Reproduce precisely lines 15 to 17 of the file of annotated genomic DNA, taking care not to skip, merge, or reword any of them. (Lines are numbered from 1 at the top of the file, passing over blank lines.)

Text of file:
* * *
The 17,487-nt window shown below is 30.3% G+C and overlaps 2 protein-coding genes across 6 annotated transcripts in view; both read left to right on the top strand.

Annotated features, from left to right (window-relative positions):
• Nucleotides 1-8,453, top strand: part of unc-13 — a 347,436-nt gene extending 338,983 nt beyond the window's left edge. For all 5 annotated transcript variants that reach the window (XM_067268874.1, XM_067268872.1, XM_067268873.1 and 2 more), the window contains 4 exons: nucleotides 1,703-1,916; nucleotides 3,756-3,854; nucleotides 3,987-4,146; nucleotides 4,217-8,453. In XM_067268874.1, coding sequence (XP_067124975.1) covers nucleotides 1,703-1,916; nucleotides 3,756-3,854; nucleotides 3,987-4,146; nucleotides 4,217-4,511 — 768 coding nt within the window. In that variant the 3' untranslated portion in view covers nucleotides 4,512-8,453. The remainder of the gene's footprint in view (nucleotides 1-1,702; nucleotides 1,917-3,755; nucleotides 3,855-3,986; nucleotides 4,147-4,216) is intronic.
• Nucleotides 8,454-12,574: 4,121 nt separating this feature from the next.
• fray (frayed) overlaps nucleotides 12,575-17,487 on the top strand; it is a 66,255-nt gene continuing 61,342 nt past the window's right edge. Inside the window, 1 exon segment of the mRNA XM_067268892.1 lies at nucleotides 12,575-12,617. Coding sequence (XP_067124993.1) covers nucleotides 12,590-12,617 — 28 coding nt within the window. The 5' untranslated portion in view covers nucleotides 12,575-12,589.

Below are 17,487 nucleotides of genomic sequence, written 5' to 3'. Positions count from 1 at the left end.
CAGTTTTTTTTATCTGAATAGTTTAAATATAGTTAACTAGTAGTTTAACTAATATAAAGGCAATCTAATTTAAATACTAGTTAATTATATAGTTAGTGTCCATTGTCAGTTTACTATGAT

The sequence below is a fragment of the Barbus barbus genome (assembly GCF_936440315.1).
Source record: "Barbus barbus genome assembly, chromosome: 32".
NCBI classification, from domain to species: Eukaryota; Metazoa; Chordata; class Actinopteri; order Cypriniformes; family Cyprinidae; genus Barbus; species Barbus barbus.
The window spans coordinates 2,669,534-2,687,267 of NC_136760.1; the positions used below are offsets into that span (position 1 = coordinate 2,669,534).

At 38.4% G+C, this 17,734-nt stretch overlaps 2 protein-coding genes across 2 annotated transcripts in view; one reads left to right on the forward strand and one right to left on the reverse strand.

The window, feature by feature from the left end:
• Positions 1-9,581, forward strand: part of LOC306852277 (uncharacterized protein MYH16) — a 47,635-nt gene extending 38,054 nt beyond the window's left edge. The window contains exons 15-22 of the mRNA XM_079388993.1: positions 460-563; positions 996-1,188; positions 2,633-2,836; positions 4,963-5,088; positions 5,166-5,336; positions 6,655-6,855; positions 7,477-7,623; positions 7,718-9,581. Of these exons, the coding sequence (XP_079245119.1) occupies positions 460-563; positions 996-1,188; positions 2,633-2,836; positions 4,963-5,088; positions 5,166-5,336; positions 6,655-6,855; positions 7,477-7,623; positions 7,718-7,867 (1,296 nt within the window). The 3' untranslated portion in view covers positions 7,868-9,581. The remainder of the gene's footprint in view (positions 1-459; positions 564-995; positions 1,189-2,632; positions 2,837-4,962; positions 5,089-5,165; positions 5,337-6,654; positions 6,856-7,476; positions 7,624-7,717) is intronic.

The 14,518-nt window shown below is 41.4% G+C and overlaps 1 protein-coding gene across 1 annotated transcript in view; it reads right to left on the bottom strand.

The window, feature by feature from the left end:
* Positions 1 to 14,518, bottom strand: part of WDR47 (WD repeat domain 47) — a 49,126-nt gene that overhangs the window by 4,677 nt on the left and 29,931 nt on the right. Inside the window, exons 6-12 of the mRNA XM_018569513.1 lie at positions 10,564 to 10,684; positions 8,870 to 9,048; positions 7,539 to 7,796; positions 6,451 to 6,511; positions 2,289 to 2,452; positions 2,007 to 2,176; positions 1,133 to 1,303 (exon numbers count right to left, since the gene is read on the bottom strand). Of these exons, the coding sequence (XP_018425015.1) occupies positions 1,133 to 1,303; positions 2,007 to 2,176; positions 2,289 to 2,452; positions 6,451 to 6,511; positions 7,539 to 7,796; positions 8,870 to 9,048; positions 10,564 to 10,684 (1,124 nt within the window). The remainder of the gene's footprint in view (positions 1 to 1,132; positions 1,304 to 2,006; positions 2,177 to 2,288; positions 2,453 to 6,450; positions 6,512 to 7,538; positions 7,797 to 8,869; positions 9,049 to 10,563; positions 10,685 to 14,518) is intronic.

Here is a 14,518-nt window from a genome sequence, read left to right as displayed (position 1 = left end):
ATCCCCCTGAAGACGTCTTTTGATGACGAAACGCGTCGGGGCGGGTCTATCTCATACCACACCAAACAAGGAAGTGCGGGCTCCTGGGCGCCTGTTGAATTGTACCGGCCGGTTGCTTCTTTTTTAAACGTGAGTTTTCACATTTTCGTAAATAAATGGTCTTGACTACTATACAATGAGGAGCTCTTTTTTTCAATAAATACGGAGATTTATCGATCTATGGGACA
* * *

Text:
The 14,518-nt window shown below is 41.4% G+C and overlaps 1 protein-coding gene across 1 annotated transcript in view; it reads right to left on the bottom strand.

The window, feature by feature from the left end:
* Positions 1 to 14,518, bottom strand: part of WDR47 (WD repeat domain 47) — a 49,126-nt gene that overhangs the window by 4,677 nt on the left and 29,931 nt on the right. Inside the window, exons 6-12 of the mRNA XM_018569513.1 lie at positions 10,564 to 10,684; positions 8,870 to 9,048; positions 7,539 to 7,796; positions 6,451 to 6,511; positions 2,289 to 2,452; positions 2,007 to 2,176; positions 1,133 to 1,303 (exon numbers count right to left, since the gene is read on the bottom strand). Of these exons, the coding sequence (XP_018425015.1) occupies positions 1,133 to 1,303; positions 2,007 to 2,176; positions 2,289 to 2,452; positions 6,451 to 6,511; positions 7,539 to 7,796; positions 8,870 to 9,048; positions 10,564 to 10,684 (1,124 nt within the window). The remainder of the gene's footprint in view (positions 1 to 1,132; positions 1,304 to 2,006; positions 2,177 to 2,288; positions 2,453 to 6,450; positions 6,512 to 7,538; positions 7,797 to 8,869; positions 9,049 to 10,563; positions 10,685 to 14,518) is intronic.